By now its obvious that this is a scam, but as a final check, let's take a look at their website. We never click links in e-mails (and nor should you), but with proper protections in place, it can be okay to type a URL into your address bar. Instead of going to the referenced page used supposedly for unsubscribing from their list, let's check the site's home page:
...it's blank. No website there.
As a final note, there are a lot of these "claim your prize" type of e-mails out there. If you entered a drawing for a prize somewhere, you almost certainly gave your phone and mailing address. If you put your e-mail address on there as well, it will likely be used for spam and it will not be used to contact you about the prize. Finally, if you really did win, there would be specifics about when you filled out the form, where, what it was for, and what you won.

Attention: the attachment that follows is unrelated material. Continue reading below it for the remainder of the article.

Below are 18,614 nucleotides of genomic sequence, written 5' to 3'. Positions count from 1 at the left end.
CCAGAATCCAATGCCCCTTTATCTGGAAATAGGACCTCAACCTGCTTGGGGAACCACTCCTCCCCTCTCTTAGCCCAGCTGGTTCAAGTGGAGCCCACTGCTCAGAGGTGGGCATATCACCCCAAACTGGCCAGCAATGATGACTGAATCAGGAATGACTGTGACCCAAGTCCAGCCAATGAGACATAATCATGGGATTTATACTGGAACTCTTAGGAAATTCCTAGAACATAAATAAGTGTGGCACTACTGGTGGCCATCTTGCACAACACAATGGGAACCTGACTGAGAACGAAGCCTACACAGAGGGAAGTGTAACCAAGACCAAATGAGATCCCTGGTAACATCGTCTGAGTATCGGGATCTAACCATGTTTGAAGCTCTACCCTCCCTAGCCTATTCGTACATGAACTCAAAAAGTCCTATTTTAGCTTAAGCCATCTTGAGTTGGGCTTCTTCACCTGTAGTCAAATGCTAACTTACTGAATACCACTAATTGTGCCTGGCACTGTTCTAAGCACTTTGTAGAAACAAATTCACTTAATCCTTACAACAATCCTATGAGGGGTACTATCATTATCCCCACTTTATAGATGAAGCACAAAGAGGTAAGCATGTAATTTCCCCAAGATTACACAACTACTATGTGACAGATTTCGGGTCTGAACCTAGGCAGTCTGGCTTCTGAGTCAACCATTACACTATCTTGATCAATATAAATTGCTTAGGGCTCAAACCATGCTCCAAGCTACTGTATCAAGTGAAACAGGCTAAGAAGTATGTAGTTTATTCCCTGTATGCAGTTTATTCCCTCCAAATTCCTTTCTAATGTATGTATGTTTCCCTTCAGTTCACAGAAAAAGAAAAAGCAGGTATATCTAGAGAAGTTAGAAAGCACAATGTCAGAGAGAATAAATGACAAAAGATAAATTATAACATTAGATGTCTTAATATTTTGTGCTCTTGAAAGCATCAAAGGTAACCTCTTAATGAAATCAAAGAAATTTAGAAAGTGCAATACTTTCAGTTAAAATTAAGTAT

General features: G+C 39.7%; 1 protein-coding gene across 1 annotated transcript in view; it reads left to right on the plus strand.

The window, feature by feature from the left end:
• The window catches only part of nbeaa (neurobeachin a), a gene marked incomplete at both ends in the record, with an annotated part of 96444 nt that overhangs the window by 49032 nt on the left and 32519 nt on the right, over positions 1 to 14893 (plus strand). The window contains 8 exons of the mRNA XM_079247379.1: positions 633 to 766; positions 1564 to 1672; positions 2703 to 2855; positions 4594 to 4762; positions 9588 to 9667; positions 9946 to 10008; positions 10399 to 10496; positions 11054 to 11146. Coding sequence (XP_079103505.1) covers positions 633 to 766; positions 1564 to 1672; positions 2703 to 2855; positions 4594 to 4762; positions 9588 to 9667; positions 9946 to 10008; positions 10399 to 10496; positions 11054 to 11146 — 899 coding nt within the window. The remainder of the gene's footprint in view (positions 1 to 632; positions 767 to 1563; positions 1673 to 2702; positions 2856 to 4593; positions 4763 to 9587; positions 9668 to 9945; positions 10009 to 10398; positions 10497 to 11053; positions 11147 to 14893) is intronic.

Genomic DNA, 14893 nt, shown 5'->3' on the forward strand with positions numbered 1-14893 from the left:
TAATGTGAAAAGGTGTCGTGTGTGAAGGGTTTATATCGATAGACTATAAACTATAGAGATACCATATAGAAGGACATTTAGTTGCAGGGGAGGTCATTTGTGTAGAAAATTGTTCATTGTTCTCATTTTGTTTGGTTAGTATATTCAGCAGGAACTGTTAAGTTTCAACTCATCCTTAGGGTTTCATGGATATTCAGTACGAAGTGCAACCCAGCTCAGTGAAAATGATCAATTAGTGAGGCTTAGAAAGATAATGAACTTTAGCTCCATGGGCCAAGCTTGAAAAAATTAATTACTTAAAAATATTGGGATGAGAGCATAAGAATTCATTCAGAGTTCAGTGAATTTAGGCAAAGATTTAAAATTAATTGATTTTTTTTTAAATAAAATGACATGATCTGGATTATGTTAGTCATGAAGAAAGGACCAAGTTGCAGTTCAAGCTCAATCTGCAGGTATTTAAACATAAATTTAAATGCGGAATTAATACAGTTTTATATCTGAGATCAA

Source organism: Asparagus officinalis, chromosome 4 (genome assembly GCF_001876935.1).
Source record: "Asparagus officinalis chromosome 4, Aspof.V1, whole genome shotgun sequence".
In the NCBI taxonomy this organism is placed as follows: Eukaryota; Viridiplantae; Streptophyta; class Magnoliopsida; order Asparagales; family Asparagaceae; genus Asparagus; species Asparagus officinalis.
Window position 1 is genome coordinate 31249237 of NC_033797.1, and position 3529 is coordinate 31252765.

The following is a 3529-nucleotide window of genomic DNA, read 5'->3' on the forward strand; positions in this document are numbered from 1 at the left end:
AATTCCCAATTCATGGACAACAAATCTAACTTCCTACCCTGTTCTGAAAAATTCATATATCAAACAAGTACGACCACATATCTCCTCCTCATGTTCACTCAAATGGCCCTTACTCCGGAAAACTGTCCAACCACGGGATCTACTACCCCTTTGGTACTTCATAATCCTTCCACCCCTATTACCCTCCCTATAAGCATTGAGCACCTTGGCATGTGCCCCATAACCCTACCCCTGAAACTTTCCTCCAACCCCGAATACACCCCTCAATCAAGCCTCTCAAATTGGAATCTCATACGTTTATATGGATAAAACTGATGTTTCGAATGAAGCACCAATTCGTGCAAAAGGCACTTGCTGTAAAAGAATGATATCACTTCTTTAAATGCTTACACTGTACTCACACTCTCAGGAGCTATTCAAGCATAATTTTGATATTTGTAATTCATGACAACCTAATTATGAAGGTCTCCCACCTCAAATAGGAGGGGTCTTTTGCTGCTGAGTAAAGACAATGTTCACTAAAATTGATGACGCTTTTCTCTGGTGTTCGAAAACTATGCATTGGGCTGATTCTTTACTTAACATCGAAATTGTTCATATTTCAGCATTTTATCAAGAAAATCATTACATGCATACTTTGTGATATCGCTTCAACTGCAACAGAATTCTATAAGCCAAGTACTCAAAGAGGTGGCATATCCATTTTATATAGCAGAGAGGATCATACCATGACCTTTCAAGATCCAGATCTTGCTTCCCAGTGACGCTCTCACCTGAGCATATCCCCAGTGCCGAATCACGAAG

I received a phone call at home. The caller said he was with Discover card and wanted to confirm some charges on my account. I haven't used my Discover card in a long time -- in fact, I shredded it -- but even so, this sounded important and the caller rattled off a discover card number that was supposed to be mine. Then the caller asked me to confirm my identity by giving him my social security number. Whoa there! I've never had a fraud department ask for that information before. So although I was convinced that it was Discover calling, my skepticism kicked in and I asked if I could call him back. He gave me the real 800 number for Discover Card, which I confirmed after I got off the phone by going to their website. When I called Discover, they had no record of any charges on my account for several years and they confirmed what I already knew: it wasn't Discover who had contacted me. For good measure, I officially canceled the card on that call.